With the dawn of the new year, media outlets have flooded consumer with lists - the best this, the worst that, the you've-got-to-be-kidding-me's of 2013. So when I saw one list focused on looking forward, I was intrigued.
Recently CNN published a list of technology-related items consumers will not be able to buy in the future. They did not make the claim that at the end of 2014 these items would be unavailable, but argued individually for each that in the near future - generally five to 10 years - these items would become obsolete.
Now, I'm not a technology junkie. I take a mild interest in changes and innovations to every day products, but I am definitely not the type to wait in long lines on the release day of the new iToy, whatever that may be.
However, one item did catch my eye. I was around and cognizant for the demise of its predecessor and its main competitor but I can already see how it's getting edged out of today's market. That item?
The DVD player.
The column argued that with the rise of Netflix and availability of streaming movies and shows - legally or otherwise - to almost any internet-capable device, DVDs no longer make sense.
I buy that premise. When we switched over from VHS tapes to DVDs, people put up a bit of a fight. I doubt that there will be any extreme reaction to phasing out DVD players. However, I will offer up a New Year's prediction that takes this extinction of technology a step farther.
I think regularly scheduled programming will soon become a thing of the past.
Netflix has already experimented with releasing internet-only shows, to great success. I watched the entire season of the Netflix original series "Orange is the New Black" in just about one sitting. Okay, over the span of week, but what a great show. I rarely watch my favorite shows when they are actually airing on television but rather record them to watch at my convenience, or even find them online at the network's site or on something like Hulu. The only televised events I am likely to watch live are sporting events and you can already pay networks and organizations like MLB and ESPN to watch games on mobile devices.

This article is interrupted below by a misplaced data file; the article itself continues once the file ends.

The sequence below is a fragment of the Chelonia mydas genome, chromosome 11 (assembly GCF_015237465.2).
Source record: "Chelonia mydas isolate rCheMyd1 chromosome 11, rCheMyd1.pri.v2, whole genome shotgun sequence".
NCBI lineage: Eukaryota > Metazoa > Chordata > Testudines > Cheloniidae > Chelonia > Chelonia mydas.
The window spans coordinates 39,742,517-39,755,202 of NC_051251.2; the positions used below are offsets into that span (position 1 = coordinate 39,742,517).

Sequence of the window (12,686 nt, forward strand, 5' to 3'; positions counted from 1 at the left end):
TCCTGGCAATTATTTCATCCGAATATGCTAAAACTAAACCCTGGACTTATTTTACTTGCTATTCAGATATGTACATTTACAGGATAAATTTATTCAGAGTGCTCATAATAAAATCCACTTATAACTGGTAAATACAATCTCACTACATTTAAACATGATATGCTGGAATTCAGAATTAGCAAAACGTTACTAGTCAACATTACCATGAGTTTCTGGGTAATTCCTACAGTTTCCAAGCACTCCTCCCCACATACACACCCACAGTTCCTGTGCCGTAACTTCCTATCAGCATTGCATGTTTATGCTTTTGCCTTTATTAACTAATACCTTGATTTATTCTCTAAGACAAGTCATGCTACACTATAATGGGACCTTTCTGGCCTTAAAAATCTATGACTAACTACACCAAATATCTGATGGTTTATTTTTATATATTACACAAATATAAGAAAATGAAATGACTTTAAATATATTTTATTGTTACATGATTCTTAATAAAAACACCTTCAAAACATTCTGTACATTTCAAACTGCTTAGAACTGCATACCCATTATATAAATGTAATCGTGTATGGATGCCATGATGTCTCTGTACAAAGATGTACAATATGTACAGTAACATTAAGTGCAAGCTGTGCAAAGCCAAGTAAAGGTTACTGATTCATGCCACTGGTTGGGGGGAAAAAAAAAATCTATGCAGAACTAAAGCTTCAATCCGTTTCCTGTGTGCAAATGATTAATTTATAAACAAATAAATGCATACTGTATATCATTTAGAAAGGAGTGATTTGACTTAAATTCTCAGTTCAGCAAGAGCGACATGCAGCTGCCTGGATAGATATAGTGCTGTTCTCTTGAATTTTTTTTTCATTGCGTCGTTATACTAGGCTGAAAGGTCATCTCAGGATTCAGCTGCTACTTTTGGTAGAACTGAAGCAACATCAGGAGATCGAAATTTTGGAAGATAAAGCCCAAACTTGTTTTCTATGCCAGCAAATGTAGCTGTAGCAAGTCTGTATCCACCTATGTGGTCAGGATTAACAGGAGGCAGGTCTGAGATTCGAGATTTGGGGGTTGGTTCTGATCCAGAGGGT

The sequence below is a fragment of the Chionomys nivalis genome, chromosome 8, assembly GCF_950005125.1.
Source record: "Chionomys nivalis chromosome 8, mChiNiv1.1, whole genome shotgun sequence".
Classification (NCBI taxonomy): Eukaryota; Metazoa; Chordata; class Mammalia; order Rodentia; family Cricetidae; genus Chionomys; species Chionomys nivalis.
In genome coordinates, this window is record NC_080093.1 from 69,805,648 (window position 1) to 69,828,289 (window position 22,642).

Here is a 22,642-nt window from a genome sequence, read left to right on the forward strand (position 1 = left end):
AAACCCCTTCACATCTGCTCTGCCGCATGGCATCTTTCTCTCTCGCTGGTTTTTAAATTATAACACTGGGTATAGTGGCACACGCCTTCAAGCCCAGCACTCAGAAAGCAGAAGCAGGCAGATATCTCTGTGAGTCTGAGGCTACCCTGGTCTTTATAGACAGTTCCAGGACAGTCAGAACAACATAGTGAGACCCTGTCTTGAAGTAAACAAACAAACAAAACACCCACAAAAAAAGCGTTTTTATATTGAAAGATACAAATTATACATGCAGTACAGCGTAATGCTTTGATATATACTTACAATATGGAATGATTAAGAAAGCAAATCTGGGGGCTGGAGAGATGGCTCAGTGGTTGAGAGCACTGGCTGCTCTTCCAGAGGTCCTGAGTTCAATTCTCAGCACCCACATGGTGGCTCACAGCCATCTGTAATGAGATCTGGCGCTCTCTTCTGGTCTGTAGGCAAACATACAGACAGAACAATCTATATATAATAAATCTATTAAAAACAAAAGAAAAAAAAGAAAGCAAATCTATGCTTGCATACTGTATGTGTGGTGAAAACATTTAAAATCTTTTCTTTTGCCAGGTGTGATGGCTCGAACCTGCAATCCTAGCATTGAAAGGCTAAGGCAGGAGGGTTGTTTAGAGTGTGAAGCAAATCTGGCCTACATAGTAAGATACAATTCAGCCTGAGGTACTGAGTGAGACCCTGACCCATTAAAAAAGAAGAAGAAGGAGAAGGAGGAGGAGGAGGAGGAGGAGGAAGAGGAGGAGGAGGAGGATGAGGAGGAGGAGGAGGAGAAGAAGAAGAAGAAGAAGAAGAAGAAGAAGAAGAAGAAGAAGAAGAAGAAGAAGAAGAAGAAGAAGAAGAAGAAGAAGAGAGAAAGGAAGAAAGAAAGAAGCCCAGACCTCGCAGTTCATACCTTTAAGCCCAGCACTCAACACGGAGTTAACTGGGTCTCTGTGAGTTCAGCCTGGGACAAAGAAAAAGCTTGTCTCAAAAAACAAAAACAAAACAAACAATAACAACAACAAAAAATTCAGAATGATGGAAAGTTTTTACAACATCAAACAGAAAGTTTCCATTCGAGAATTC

So why even have cable?
I know that Americans love their television and a change like this will take a while - longer than it really should. Advertising would have to adjust, of course. Commercial breaks are generally less frequent when tuning in over the internet compared to the television. However, it is also much more difficult to fast forward through commercials on the internet. They pretty much don't let you do it, forcing us to sit through that horribly disturbing Old Spice commercial.
Of course not everyone has internet access, but with services becoming cheaper and frankly more necessary to function in society, I think that problem will resolve itself before abolishing cable becomes a reality. On the same note, not everyone has a cable or even a television.
As I said, this change probably won't come quickly. There are still generations who feel uncomfortable with the Internet and computers in general, but as today's children grow up and take over changes will occur. My two-year-old cousin can use an iPad better than I can. She has literally had access to that technology her entire life. I remember when it was common for families to share one computer and kids didn't get cell phones until they could drive or even graduated high school. What was normal 20 years ago is now antiquated.
I believe the same will be true in how we watch movies and shows.